Poll: Strong support for campaign spending limits
Published 11:43 pm Saturday, September 15, 2012
WASHINGTON, D.C. (AP) — Americans don’t like all the cash that’s going to super political action committees and other outside groups that are pouring millions of dollars into races for president and Congress.
More than 8 in 10 Americans in a poll by The Associated Press and the National Constitution Center support limits on the amount of money given to groups that are trying to influence U.S. elections.
But they might have to change the Constitution first. The Supreme Court’s 2010 decision in the Citizens United case removed limits on independent campaign spending by businesses and labor unions, calling it a constitutionally protected form of political speech.
“Corporate donations, I think that is one of the biggest problems today,” said Walter L. Cox Sr., 86, of Cleveland. “They are buying the White House. They are buying public office.”
Cox, a Democrat, was one of many people in the poll who do not, in spite of the high court ruling, think corporate and union campaign spending should be unlimited.
The strong support for limiting the amount of money in politics stood alongside another poll finding that shows Americans have a robust view of the right to free speech. Seventy-one percent of the 1,006 adults in the AP-NCC poll said people should have the right to say what they please, even if their positions are deeply offensive to others.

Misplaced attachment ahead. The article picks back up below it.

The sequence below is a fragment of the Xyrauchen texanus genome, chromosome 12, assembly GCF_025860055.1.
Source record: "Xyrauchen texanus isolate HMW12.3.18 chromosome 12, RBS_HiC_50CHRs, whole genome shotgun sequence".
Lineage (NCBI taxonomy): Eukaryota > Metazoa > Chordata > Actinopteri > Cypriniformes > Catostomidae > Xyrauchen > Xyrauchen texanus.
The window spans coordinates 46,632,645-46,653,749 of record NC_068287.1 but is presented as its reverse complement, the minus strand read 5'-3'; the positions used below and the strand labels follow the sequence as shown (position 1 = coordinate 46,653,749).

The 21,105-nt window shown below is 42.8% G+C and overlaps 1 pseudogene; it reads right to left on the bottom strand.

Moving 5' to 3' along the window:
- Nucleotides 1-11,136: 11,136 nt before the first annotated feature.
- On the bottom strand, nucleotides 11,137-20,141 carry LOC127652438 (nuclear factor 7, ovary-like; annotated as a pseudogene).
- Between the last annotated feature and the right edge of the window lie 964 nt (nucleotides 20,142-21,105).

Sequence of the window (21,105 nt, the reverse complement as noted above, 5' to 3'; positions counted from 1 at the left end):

The ringing endorsement of First Amendment freedoms matched the public’s view of the Constitution as an enduring document, even as Americans hold the institutions of government, other than the military, in very low regard.
“The Constitution is 225 years old and 70 percent of Americans continue to believe that it’s an enduring document that’s relevant today, even as they lose faith in some of the people who have been given their job descriptions by the Constitution,” said David Eisner, the constitution center’s chief executive officer.
For the first time in the five years the poll has been conducted, more than 6 in 10 Americans favor giving same-sex couples the same government benefits as opposite-sex married couples. That’s an issue, in one form or another, the Supreme Court could take up in the term that begins Oct. 1.
More than half of Americans support legal recognition of gay marriage, although that number is unchanged from a year ago. In the past three years, though, there has been both a significant uptick in support for gay marriage, from 46 percent to 53 percent, and a decline in opposition to it, from 53 percent to 42 percent.